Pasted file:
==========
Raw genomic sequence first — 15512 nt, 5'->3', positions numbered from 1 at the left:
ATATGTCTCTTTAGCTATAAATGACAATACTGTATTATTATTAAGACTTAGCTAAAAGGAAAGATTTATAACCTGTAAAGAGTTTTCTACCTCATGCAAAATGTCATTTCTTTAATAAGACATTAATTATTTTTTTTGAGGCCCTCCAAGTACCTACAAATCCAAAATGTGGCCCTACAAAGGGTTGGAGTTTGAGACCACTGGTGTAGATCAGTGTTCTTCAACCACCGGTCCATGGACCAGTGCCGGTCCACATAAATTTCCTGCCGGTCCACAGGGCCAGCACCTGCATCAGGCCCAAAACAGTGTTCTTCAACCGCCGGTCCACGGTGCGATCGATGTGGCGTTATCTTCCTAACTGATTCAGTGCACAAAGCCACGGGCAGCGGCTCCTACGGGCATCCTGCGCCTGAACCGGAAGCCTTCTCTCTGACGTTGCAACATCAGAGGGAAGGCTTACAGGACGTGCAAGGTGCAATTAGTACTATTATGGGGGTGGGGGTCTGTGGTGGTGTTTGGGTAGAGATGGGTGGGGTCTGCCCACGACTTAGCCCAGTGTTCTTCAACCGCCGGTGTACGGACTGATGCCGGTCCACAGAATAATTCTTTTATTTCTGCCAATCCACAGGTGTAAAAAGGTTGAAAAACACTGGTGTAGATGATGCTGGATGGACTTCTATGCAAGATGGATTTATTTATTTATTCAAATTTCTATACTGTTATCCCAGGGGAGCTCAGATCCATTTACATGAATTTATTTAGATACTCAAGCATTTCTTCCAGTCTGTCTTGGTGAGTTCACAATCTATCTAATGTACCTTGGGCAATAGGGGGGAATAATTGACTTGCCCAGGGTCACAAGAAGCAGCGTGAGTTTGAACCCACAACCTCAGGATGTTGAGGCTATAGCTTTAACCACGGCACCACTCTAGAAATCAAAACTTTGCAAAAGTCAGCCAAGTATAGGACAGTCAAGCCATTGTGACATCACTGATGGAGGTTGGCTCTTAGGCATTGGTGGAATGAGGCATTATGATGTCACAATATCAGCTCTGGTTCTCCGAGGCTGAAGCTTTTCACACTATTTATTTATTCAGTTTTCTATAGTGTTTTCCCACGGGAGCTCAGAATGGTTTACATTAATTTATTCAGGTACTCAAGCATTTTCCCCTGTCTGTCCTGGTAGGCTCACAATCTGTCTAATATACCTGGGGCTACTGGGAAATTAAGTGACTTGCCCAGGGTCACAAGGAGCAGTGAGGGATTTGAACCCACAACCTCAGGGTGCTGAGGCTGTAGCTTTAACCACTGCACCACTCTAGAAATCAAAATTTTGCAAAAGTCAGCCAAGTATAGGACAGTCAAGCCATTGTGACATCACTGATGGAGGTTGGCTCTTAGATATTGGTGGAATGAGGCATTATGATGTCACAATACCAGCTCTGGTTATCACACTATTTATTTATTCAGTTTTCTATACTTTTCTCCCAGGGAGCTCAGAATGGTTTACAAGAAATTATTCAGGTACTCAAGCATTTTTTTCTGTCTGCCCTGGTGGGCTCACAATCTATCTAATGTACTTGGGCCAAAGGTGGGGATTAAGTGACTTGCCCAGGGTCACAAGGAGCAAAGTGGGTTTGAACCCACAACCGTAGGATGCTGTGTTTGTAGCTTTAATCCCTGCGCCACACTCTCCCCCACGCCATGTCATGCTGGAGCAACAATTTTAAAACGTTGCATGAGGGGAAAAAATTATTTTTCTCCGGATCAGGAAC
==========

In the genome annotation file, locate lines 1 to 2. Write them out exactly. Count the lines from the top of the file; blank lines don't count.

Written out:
Raw genomic sequence first — 15512 nt, 5'->3', positions numbered from 1 at the left:
ATATGTCTCTTTAGCTATAAATGACAATACTGTATTATTATTAAGACTTAGCTAAAAGGAAAGATTTATAACCTGTAAAGAGTTTTCTACCTCATGCAAAATGTCATTTCTTTAATAAGACATTAATTATTTTTTTTGAGGCCCTCCAAGTACCTACAAATCCAAAATGTGGCCCTACAAAGGGTTGGAGTTTGAGACCACTGGTGTAGATCAGTGTTCTTCAACCACCGGTCCATGGACCAGTGCCGGTCCACATAAATTTCCTGCCGGTCCACAGGGCCAGCACCTGCATCAGGCCCAAAACAGTGTTCTTCAACCGCCGGTCCACGGTGCGATCGATGTGGCGTTATCTTCCTAACTGATTCAGTGCACAAAGCCACGGGCAGCGGCTCCTACGGGCATCCTGCGCCTGAACCGGAAGCCTTCTCTCTGACGTTGCAACATCAGAGGGAAGGCTTACAGGACGTGCAAGGTGCAATTAGTACTATTATGGGGGTGGGGGTCTGTGGTGGTGTTTGGGTAGAGATGGGTGGGGTCTGCCCACGACTTAGCCCAGTGTTCTTCAACCGCCGGTGTACGGACTGATGCCGGTCCACAGAATAATTCTTTTATTTCTGCCAATCCACAGGTGTAAAAAGGTTGAAAAACACTGGTGTAGATGATGCTGGATGGACTTCTATGCAAGATGGATTTATTTATTTATTCAAATTTCTATACTGTTATCCCAGGGGAGCTCAGATCCATTTACATGAATTTATTTAGATACTCAAGCATTTCTTCCAGTCTGTCTTGGTGAGTTCACAATCTATCTAATGTACCTTGGGCAATAGGGGGGAATAATTGACTTGCCCAGGGTCACAAGAAGCAGCGTGAGTTTGAACCCACAACCTCAGGATGTTGAGGCTATAGCTTTAACCACGGCACCACTCTAGAAATCAAAACTTTGCAAAAGTCAGCCAAGTATAGGACAGTCAAGCCATTGTGACATCACTGATGGAGGTTGGCTCTTAGGCATTGGTGGAATGAGGCATTATGATGTCACAATATCAGCTCTGGTTCTCCGAGGCTGAAGCTTTTCACACTATTTATTTATTCAGTTTTCTATAGTGTTTTCCCACGGGAGCTCAGAATGGTTTACATTAATTTATTCAGGTACTCAAGCATTTTCCCCTGTCTGTCCTGGTAGGCTCACAATCTGTCTAATATACCTGGGGCTACTGGGAAATTAAGTGACTTGCCCAGGGTCACAAGGAGCAGTGAGGGATTTGAACCCACAACCTCAGGGTGCTGAGGCTGTAGCTTTAACCACTGCACCACTCTAGAAATCAAAATTTTGCAAAAGTCAGCCAAGTATAGGACAGTCAAGCCATTGTGACATCACTGATGGAGGTTGGCTCTTAGATATTGGTGGAATGAGGCATTATGATGTCACAATACCAGCTCTGGTTATCACACTATTTATTTATTCAGTTTTCTATACTTTTCTCCCAGGGAGCTCAGAATGGTTTACAAGAAATTATTCAGGTACTCAAGCATTTTTTTCTGTCTGCCCTGGTGGGCTCACAATCTATCTAATGTACTTGGGCCAAAGGTGGGGATTAAGTGACTTGCCCAGGGTCACAAGGAGCAAAGTGGGTTTGAACCCACAACCGTAGGATGCTGTGTTTGTAGCTTTAATCCCTGCGCCACACTCTCCCCCACGCCATGTCATGCTGGAGCAACAATTTTAAAACGTTGCATGAGGGGAAAAAATTATTTTTCTCCGGATCAGGAAC